Red-Tailed Catfish In Home Aquariums

Can red-tailed catfish be kept in home aquariums?

The red-tailed catfish is a fish that is better left in the wild. Via Hectonichus/Wikipedia
The red-tailed catfish is a fish that is better left in the wild. Via Hectonichus/Wikipedia


The owner of my local fish store (LFS) sold me a red-tailed catfish (Phractocephalus hemioliopterus). The fish is growing quickly. I recently learned that the red-tailed catfish could get up to 5 feet long. I have a 225-gallon aquarium. I don’t think that will be large enough. My LFS’s owner told me this fish shouldn’t get larger than 12 inches in a tank the size of mine. What should I do?

Martin Dunn
Columbus, Ohio


Your local fish store’s owner is not correct about a red-tailed catfish growing only 12 inches in your aquarium. These South American fish hail from the Amazon and grow to be humongous. Not only do they get extremely large, but they have voracious appetites and swallow anything they can. This includes fish and tank decorations. I have read about red-tailed catfish that swallowed large pieces of rock and quartz. In some cases, the fish perished and in others the animal’s owner was able to get the fish to regurgitate the unintended food source. I have been against the sale of red-tailed catfish for a long time. They don’t really belong in home aquariums and are best suited for public aquariums that have large Amazonian displays.

Luckily, your situation may not be as dire as you think. Depending on how large your red-tailed catfish is now, he should be able to hang out in a tank as large as yours for a while. There is a fish store not far from me that has a 225-gallon aquarium that has housed an adult red-tailed catfish (about 3 feet, 6 inches long) for several years. If you start looking for a future home now, you just might be able to secure one before the fish gets too large for your aquarium.

I would recommend trying local zoos or aquariums, though I know firsthand that they are usually apprehensive about taking fish from private aquarists. The Pittsburgh Zoo, where I volunteer as a diver, gets many calls per week trying to secure homes for large aquarium livestock. Their policy is zero tolerance and they will not accept any livestock from private aquarists. The risk to a large public establishment is too great if the fish were to be infected with a disease that attacked the aquarium’s other inhabitants.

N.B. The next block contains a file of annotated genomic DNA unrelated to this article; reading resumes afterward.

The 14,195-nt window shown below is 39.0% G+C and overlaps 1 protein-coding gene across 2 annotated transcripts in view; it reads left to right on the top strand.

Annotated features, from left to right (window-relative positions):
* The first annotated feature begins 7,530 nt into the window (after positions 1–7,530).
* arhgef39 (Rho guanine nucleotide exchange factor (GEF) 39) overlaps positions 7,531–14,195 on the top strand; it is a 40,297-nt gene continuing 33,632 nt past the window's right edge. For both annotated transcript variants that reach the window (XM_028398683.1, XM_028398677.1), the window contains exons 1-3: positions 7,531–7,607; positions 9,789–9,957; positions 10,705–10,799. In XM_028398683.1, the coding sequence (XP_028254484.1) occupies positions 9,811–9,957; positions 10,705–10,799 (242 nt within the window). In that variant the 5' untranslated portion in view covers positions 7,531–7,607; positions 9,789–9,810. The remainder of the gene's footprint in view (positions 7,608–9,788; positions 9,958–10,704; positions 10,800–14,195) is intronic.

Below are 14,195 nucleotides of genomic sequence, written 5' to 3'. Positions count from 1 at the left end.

Some aquarists have built large indoor ponds to house red-tailed catfish and you could try to find someone with that setting to take your fish once he gets very large. Returning him to the LFS would be an option, though it is likely he would just end up in the hands of someone else with an aquarium far too small to keep him. I wish you luck in your pursuit finding a home for this big guy. It can be tricky to find housing for large fish. I would be very cautious in accepting advice from the LFS that sold you this species. Unless they are simply unaware of this fish’s biology, it is possible that they gave you this information only to make a sale with no forethought about what was best for you or the animal.

Article Categories:
Fish · Ponds and Koi

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